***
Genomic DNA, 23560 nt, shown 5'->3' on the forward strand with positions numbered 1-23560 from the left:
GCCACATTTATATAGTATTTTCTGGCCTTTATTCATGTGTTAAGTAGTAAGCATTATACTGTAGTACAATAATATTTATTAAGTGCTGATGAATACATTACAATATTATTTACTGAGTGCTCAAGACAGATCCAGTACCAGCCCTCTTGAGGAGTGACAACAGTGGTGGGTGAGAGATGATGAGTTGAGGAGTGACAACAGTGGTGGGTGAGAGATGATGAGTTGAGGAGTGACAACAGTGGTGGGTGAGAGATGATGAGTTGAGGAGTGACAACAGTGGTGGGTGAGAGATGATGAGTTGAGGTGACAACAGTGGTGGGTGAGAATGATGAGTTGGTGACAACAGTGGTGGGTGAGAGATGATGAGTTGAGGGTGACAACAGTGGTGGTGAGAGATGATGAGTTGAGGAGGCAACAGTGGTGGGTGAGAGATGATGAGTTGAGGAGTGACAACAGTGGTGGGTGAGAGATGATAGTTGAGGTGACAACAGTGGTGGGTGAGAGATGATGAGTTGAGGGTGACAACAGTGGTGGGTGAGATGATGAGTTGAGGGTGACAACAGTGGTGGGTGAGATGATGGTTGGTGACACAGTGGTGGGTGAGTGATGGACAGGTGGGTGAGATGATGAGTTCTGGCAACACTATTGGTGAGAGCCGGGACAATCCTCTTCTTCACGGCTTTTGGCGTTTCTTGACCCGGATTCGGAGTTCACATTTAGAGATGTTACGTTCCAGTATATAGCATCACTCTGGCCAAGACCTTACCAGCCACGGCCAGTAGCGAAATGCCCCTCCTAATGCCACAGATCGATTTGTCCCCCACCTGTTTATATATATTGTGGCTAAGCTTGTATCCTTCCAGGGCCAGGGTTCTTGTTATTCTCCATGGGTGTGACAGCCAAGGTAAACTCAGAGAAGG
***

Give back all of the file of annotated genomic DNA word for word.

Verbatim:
Genomic DNA, 23560 nt, shown 5'->3' on the forward strand with positions numbered 1-23560 from the left:
GCCACATTTATATAGTATTTTCTGGCCTTTATTCATGTGTTAAGTAGTAAGCATTATACTGTAGTACAATAATATTTATTAAGTGCTGATGAATACATTACAATATTATTTACTGAGTGCTCAAGACAGATCCAGTACCAGCCCTCTTGAGGAGTGACAACAGTGGTGGGTGAGAGATGATGAGTTGAGGAGTGACAACAGTGGTGGGTGAGAGATGATGAGTTGAGGAGTGACAACAGTGGTGGGTGAGAGATGATGAGTTGAGGAGTGACAACAGTGGTGGGTGAGAGATGATGAGTTGAGGTGACAACAGTGGTGGGTGAGAATGATGAGTTGGTGACAACAGTGGTGGGTGAGAGATGATGAGTTGAGGGTGACAACAGTGGTGGTGAGAGATGATGAGTTGAGGAGGCAACAGTGGTGGGTGAGAGATGATGAGTTGAGGAGTGACAACAGTGGTGGGTGAGAGATGATAGTTGAGGTGACAACAGTGGTGGGTGAGAGATGATGAGTTGAGGGTGACAACAGTGGTGGGTGAGATGATGAGTTGAGGGTGACAACAGTGGTGGGTGAGATGATGGTTGGTGACACAGTGGTGGGTGAGTGATGGACAGGTGGGTGAGATGATGAGTTCTGGCAACACTATTGGTGAGAGCCGGGACAATCCTCTTCTTCACGGCTTTTGGCGTTTCTTGACCCGGATTCGGAGTTCACATTTAGAGATGTTACGTTCCAGTATATAGCATCACTCTGGCCAAGACCTTACCAGCCACGGCCAGTAGCGAAATGCCCCTCCTAATGCCACAGATCGATTTGTCCCCCACCTGTTTATATATATTGTGGCTAAGCTTGTATCCTTCCAGGGCCAGGGTTCTTGTTATTCTCCATGGGTGTGACAGCCAAGGTAAACTCAGAGAAGG